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September 26, 2000 [The Wall Street Journal Interactive Edition]

Stock Market's Shift to Decimal Pricing
Gains Steam as Second Test Phase Starts

By GASTON F. CERON
Dow Jones Newswires

NEW YORK -- The march toward trading stocks in dollars and cents gained momentum as the second phase of a decimals pilot program successfully got under way.

In the first phase, which began Aug. 28, only 13 stocks were "decimalized" at the New York Stock Exchange and American Stock Exchange, as their prices were displayed for the first time using decimal points, such as $10.13. Monday, scores of other stocks also ceased trading in fractions, such as 101/8, including such investor favorites on the NYSE as America Online Inc. and Compaq Computer Corp.

John Panchery, a vice president at the Securities Industry Association and manager of the trade group's decimals project, said Wall Street had an orderly transition to the second pilot phase. His report was echoed by the two major stock exchanges that are taking the lead in the program. "We're not experiencing any problems," said a spokesman for the Amex, a unit of the National Association of Securities Dealers. "Things have been smooth," a NYSE spokesman echoed.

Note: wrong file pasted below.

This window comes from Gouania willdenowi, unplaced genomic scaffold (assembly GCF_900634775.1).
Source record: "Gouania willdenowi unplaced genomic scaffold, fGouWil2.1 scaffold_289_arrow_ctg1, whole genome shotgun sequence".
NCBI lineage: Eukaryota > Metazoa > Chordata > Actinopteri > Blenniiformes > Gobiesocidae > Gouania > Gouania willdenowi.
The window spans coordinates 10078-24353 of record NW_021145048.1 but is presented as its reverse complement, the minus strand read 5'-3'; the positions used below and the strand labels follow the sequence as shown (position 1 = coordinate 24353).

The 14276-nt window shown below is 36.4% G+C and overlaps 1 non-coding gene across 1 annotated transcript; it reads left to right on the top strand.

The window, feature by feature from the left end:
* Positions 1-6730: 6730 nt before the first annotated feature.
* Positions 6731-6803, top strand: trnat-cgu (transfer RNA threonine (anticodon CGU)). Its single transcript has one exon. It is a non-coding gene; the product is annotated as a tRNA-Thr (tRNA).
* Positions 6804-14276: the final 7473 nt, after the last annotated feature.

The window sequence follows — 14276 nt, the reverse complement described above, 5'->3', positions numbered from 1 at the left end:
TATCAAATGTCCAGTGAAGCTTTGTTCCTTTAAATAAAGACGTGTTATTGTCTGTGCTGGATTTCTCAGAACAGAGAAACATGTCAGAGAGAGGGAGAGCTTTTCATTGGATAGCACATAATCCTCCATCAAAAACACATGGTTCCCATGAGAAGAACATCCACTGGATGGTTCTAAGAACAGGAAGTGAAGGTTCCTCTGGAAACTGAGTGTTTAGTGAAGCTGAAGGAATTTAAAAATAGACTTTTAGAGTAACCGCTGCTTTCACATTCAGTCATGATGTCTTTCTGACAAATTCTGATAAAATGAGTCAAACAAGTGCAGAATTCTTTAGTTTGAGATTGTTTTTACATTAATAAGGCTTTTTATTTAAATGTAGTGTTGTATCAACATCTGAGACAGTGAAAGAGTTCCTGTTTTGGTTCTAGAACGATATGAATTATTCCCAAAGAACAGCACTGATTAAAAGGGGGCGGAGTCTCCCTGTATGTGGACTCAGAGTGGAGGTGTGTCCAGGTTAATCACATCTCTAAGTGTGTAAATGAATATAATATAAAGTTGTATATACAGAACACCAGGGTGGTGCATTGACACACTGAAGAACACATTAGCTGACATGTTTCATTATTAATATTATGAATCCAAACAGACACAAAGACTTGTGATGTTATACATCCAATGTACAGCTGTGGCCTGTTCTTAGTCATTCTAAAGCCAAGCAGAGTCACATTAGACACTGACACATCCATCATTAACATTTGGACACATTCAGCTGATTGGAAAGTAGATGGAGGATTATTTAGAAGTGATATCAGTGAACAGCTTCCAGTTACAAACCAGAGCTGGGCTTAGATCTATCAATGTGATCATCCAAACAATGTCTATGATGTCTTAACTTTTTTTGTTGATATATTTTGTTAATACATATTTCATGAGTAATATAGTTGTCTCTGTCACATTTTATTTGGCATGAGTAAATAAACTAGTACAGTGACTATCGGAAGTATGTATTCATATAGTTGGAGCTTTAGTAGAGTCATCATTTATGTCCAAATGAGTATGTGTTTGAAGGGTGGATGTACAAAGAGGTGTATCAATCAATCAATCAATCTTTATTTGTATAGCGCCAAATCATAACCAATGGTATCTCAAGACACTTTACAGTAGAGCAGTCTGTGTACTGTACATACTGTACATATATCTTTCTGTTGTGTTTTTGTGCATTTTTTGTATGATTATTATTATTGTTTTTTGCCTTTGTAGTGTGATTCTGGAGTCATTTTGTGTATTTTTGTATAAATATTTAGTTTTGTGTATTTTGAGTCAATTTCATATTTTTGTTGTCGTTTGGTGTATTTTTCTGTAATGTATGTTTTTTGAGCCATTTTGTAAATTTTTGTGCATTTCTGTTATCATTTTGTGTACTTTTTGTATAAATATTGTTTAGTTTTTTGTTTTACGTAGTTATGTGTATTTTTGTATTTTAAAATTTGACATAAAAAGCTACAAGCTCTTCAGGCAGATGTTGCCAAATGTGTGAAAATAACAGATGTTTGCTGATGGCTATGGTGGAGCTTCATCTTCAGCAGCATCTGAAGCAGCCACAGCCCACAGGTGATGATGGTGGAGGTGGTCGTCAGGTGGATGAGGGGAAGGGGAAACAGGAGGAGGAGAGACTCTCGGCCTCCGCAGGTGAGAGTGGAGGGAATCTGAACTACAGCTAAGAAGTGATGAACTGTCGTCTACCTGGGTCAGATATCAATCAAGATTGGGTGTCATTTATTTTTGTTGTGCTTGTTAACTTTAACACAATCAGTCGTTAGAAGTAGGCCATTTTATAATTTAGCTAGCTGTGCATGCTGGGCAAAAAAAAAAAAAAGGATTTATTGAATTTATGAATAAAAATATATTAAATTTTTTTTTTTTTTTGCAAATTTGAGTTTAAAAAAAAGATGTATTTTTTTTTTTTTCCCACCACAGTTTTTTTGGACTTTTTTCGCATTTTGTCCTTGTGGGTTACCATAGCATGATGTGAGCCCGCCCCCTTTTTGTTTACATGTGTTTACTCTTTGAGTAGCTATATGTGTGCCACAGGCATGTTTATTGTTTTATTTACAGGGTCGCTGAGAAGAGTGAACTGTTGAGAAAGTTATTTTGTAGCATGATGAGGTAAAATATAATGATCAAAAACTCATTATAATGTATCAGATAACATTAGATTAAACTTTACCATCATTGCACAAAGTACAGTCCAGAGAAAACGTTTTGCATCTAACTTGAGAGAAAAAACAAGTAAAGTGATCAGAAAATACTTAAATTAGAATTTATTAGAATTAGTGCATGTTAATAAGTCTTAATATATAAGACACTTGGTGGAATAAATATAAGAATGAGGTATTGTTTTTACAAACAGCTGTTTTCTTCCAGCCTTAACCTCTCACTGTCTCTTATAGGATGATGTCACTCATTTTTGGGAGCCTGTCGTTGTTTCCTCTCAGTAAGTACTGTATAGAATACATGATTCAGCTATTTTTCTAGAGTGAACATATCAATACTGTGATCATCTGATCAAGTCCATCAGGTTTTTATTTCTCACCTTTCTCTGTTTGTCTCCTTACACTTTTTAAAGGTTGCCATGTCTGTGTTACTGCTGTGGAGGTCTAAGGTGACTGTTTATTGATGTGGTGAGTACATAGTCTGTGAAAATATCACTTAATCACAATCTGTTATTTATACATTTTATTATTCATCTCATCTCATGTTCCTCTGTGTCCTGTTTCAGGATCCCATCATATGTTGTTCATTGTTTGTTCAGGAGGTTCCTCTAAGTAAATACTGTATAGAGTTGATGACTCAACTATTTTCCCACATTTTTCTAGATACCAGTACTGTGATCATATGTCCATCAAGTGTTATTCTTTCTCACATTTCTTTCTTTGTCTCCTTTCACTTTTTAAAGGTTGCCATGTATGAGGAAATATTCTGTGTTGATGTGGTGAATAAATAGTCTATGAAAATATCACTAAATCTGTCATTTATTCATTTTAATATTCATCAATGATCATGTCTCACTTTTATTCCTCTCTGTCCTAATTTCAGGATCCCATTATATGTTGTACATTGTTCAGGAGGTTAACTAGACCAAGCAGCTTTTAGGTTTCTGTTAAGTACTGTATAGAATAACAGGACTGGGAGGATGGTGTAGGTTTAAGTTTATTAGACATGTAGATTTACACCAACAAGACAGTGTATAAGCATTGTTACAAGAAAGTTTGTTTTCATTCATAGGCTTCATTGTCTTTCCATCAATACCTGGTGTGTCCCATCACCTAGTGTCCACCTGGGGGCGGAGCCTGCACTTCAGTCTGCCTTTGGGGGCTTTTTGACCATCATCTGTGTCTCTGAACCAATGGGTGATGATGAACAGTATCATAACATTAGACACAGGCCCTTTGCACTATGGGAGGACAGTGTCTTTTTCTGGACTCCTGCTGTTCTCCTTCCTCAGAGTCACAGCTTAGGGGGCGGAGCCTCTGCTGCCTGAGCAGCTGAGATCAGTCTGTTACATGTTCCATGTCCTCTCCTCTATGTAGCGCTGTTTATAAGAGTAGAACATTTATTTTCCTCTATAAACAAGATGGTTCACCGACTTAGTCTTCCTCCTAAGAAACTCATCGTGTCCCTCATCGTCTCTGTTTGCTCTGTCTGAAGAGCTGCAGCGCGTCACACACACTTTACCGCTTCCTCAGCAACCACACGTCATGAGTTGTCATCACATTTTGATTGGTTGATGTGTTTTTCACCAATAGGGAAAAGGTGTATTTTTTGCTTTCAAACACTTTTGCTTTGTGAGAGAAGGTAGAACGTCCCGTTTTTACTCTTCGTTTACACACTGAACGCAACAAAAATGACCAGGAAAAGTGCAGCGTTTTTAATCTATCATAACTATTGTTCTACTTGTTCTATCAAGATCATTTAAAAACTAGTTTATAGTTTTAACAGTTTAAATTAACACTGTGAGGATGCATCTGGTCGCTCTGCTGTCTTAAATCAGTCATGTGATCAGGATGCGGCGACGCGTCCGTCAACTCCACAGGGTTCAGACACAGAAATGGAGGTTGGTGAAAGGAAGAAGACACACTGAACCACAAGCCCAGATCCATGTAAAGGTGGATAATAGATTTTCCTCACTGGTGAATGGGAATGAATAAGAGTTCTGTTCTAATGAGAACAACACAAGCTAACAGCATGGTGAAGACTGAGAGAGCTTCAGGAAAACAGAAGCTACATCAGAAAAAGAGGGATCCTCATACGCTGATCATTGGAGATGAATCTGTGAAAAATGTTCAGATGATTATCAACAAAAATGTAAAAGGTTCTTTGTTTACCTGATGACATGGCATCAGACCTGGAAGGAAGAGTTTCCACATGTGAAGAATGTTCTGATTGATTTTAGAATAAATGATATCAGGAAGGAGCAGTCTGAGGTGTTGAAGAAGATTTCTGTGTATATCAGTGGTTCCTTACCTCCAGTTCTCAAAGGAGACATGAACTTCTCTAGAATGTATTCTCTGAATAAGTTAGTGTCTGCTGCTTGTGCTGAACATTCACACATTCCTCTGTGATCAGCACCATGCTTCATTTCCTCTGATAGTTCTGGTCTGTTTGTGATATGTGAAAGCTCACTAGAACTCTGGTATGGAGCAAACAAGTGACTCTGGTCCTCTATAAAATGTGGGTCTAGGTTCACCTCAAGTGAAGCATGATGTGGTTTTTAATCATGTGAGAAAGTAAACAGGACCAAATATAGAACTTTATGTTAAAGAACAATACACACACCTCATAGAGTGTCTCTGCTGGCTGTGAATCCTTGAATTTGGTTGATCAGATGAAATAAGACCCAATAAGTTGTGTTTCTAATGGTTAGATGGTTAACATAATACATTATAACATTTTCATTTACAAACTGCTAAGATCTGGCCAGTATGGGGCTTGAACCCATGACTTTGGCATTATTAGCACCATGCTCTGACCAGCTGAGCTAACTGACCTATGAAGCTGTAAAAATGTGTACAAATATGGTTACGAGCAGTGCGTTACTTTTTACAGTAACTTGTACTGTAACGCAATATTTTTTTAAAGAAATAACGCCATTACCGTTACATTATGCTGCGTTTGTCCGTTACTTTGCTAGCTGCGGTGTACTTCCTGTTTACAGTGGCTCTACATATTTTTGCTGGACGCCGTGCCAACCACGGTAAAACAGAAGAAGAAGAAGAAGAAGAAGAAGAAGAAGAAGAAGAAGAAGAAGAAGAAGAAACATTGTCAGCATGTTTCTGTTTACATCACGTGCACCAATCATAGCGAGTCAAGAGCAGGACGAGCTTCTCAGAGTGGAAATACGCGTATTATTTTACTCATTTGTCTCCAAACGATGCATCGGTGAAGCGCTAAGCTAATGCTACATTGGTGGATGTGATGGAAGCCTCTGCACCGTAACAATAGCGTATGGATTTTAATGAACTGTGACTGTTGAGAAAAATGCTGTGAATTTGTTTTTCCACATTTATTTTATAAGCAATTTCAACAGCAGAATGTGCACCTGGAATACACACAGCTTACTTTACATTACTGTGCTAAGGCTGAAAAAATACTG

At the Big Board, the second pilot phase switched 57 securities representing 52 issuing companies to decimals, and the Amex moved 46 securities representing 38 issuers. Options based on the newly decimalized stocks also joined the conversion, while the Amex also transferred three of its index-share products to decimals.

The next stop on Wall Street's road to decimalization will come Nov. 1, when a stock-exchange committee will review the progress made during the test phase. One issue sure to be discussed is the effect decimalization is having on the industry's computer systems. Decimalization allows stock prices to fluctuate in increments as small as a penny, increasing the volume of price quotations and trades.

Come Nov. 1, three alternatives are likely to be on the table, Mr. Panchery said. One would be to "do nothing and wait for Nasdaq" -- the NASD's Nasdaq Stock Market, which is expected to begin its rollout of decimal quotes in March. Another choice would be to decimalize the remaining stocks listed on the NYSE and Amex and their accompanying options. And a third path, which in Mr. Panchery's view is least likely, would be to switch the remaining listed stocks' options to decimals, but hold off on the stocks themselves.

Write to Gaston F. Ceron at gaston.ceron@dowjones.com



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